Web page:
How to Teach Guitar Lessons for Beginners

Andy | October 22, 2015 | 0 Comments

Thomas FosterIf you have a passion for the guitar, chances are you enjoy sharing your knowledge.

This could be something you are doing as a source of income, or are thinking about doing to make money or as a way of enriching your own children’s lives. In any case, knowing the basics of how to teach guitar will help you achieve your goal.

The Challenges of Preparing Guitar Lessons for Beginners

Teaching beginning students can seem challenging. Often, even using a beginning guitar method book can be frustrating for some students with no experience in playing music. The reason for this is that beginning pop/rock guitar methods often start out with skills, such as playing full chords or scales, which may be too complex for some students to process without being provided with a bit of context first.

‘Often, even using a beginning guitar method book can be frustrating … engage your beginning students by matching specific skillsets to individual ability level.’

When students work on material which is too high for their ability level (even if the skill is pretty basic), they will build in faulty technique and arrhythmic tendencies. These habits will affect the student’s potential for mastery of the instrument as well as the amount of enjoyment they will experience in succeeding in every step of the learning process. In this article series, I would like to provide you with a blueprint that will help you engage your beginning students by matching specific skillsets to individual ability level.

How to Teach Guitar

Students of any level remain motivated and engaged in the process of learning only if they are met within their zone of proximal development. This means that new concepts presented should be challenging enough to hold a student’s interest yet easy enough for the student to accomplish and feel success within a relatively short amount of time. In order to meet each student within this zone, the teacher needs to use an effective sequence for presenting core skills.

Let’s begin developing our blueprint by defining basic skills that a beginning student should be able to demonstrate within three months. We’ll target students in the age range for traditional lessons. There are specific approaches to use with younger learners (from age 4 to 7ish) which we will explore in an upcoming article.

‘Think about what … you will teach. What strumming patterns? … What chords will you introduce first?’

Before reviewing the following basic-skills chart, make a list of specific skills that you feel a beginning student should have developed within three months. Examples of beginning skillsets are holding or positioning the guitar properly, demonstrating efficient left-hand and right-hand function, and being able to play basic chords and scales.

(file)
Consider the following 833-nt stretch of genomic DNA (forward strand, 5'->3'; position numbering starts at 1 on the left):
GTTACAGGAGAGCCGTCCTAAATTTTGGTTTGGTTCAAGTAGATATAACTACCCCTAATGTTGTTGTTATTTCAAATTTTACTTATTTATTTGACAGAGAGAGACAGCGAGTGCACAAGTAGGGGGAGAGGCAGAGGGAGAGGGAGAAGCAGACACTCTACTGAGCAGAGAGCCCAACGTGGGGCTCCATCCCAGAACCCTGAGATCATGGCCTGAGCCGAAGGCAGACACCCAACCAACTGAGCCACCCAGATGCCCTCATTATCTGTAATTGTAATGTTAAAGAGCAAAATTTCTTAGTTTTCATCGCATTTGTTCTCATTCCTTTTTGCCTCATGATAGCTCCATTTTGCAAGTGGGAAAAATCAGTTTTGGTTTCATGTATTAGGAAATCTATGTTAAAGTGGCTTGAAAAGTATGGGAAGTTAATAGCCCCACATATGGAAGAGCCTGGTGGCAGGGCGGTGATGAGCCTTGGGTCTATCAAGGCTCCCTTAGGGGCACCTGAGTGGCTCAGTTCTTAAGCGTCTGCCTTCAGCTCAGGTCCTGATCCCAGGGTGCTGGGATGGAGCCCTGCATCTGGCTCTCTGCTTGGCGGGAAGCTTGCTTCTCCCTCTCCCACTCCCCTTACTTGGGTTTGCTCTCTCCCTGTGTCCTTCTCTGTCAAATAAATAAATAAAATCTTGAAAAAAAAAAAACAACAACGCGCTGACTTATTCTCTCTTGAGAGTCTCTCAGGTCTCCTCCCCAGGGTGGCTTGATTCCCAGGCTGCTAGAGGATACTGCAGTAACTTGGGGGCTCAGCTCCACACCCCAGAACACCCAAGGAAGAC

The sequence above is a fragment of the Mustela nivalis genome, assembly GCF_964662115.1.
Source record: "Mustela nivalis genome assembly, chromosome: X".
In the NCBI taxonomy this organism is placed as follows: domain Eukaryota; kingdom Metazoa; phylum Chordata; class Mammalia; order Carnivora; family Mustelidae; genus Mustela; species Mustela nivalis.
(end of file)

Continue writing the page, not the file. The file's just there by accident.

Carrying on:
Think about what chords you will teach. What strumming patterns? Also, start thinking about the sequence of presenting the concepts. What chords will you introduce first? What strumming patterns will you introduce first?

Feel free to review any method books you are familiar with. Method books can be a great resource when designing instruction, especially for more advanced students. However, many methods for beginning students have radically different approaches and almost universally do not contain enough supplementary exercises to ensure competence with each new skill.

The following chart lists skills which, by the end of twelve weeks of instruction (I think many would agree), most students should understand and be able to demonstrate:

Beginning Skills/Goals: The First Three Months

Goals for Guitar Lessons for Beginners

The targeted beginning skills/goals listed in the chart will become a point of departure for developing your beginning lesson curriculum. Next, we have to complete a task analysis of each skillset. Subskills or a task analysis for a skill, such as efficient left-hand function, would include proper wrist alignment, position of the elbow, firm tip-joints, enough flexion in the left hand so playing is on fingertips, positions of the thumb behind the neck for differing situations, thumb pressure, and proper fretting position.

In part two of this series, we will take a look at the task analysis for the basic-skills chart and develop a game plan for the first month of guitar lessons for beginning students.

About the Author

An instructor with FretboardZen and long-time student of the world-renowned classical guitar teacher Aaron Shearer, Thomas Foster is currently completing a Doctor of Musical Arts degree at the University of Southern California’s Thornton School of Music.

Category: Guitar Theory